What is the difference between shelter in place and lockdown, and when is it appropriate to do each? (Item #1)   When conditions outside get tough, where will building occupants go? (Item #2)   Here's what every landlord needs to know about shelter-in-place orders. (Item #3)

If you perceive any threat in your area that would include a chemical, biological, or radiological hazard, you need to put together a Shelter in Place Kit. (Item #4)   All Americans should have some basic supplies on hand in order to survive for at least three days if an emergency occurs. (Item #5)   Here are some sample shelter-in-place procedures to help you plan. (Item #6)

For the full issue, click here.

Wednesday, March 8, 2017

Reputation Management

March 8, 2017 - It would be most unusual if no one has yet posted anything bad about your company or organization online. In today's social media climate, everybody has the ability and the platform to tell the world what they don't like about you. And make no mistake... they will do so. Your reputation is at stake and you need to be prepared to deal with the negative that's bound to show its ugly head sooner or later. This issue sheds some light on how to develop and carry out a reputation management strategy.

No matter the size of your business, they (prospects, customers, clients... anyone and, potentially, everyone) are talking about you. (Item #1)   how can companies guard their online reputation as effectively and efficiently as possible? (Item #2)   Online reputation management involves placing new content online that pushes old or unwanted content lower in search results. (Item #3)

Everyone has an online footprint and it can make or break your success. (Item #4)   Right or wrong, what is being said online can have a major influence on what others think about you. (Item #5)   Check out some of the best reputation management tools around. (Item #6)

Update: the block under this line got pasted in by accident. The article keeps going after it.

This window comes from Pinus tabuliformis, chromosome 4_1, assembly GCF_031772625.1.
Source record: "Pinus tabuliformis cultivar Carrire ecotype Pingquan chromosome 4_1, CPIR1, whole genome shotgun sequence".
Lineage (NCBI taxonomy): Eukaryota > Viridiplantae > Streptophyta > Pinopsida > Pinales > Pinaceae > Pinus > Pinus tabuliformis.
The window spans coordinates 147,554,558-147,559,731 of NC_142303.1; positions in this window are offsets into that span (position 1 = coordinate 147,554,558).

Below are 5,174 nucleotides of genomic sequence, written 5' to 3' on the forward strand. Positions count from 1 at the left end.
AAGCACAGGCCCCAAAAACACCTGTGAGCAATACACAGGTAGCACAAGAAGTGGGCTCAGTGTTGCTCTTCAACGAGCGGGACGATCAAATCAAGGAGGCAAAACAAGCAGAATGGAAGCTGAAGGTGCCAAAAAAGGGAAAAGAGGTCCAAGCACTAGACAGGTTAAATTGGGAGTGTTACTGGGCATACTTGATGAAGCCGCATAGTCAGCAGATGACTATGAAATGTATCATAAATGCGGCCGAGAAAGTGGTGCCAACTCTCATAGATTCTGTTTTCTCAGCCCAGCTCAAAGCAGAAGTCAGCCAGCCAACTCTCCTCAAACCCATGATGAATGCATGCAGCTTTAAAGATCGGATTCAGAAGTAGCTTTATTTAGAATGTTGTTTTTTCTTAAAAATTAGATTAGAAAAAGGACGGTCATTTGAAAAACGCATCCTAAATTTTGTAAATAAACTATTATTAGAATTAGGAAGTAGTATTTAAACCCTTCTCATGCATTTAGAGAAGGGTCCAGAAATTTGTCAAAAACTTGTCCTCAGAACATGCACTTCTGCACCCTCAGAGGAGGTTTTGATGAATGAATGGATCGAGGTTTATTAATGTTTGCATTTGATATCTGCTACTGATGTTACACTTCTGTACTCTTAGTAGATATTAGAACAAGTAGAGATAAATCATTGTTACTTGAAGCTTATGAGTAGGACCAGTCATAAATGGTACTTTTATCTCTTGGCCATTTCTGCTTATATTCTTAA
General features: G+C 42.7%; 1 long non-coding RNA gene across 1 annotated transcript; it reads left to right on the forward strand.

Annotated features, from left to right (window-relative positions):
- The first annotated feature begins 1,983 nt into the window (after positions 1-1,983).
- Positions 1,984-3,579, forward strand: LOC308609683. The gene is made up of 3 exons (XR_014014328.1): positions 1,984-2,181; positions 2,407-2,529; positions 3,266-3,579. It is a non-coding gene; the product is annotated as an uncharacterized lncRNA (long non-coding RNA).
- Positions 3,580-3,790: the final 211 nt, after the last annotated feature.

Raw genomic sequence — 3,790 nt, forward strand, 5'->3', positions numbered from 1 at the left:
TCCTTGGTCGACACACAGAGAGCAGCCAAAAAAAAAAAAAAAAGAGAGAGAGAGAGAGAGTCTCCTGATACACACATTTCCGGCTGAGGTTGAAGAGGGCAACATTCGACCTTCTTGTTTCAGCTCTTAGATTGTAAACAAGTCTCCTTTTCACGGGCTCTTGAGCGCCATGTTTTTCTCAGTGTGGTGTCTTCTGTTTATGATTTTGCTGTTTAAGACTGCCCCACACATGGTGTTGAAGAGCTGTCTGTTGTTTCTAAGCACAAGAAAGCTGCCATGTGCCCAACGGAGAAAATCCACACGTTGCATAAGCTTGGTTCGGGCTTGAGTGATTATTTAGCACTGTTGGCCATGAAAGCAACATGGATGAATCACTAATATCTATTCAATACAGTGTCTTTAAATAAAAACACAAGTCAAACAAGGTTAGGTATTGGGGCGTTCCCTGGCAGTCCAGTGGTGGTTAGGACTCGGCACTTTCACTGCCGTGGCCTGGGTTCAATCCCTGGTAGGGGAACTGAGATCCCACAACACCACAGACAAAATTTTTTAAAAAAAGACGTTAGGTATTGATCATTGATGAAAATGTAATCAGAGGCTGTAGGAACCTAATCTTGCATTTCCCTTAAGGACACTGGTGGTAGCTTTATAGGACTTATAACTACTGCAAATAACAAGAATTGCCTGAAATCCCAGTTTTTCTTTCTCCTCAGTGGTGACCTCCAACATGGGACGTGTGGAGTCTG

For the full issue, click here.

Wednesday, March 1, 2017

Insider Threats to Business Continuity

March 1, 2017 - Most organizations today have programs in place to guard against external threats. But insider threats, whether malicious or unintentional, are not always easy to identify and may be more difficult to protect against. Large and small companies are at risk, and there are things both can do to help prevent security breaches by insiders. This issue can help.

Here's why you need a proactive approach to protecting information assets from authorized users with malicious intent. (Item #1) This article discusses practical steps that organizations can take to protect data and systems from insider threats. (Item #2) More than 50 percent of data breach incidents in 2014 can be attributed to insiders. (Item #3)

While the most modern type of insider threat is often borne by electrons via fiber-optic cable, it is by no means the only type of insider threat. (Item #4) Businesses spend both time and money to protect data from hackers; but what about the security threats posed by insiders? (Item #5) Security lapses don't always involve IT staff or employees with valid user credentials; they can also include business partners, suppliers and contractors, as well as third-party service providers. (Item #6)

For the full issue, click here.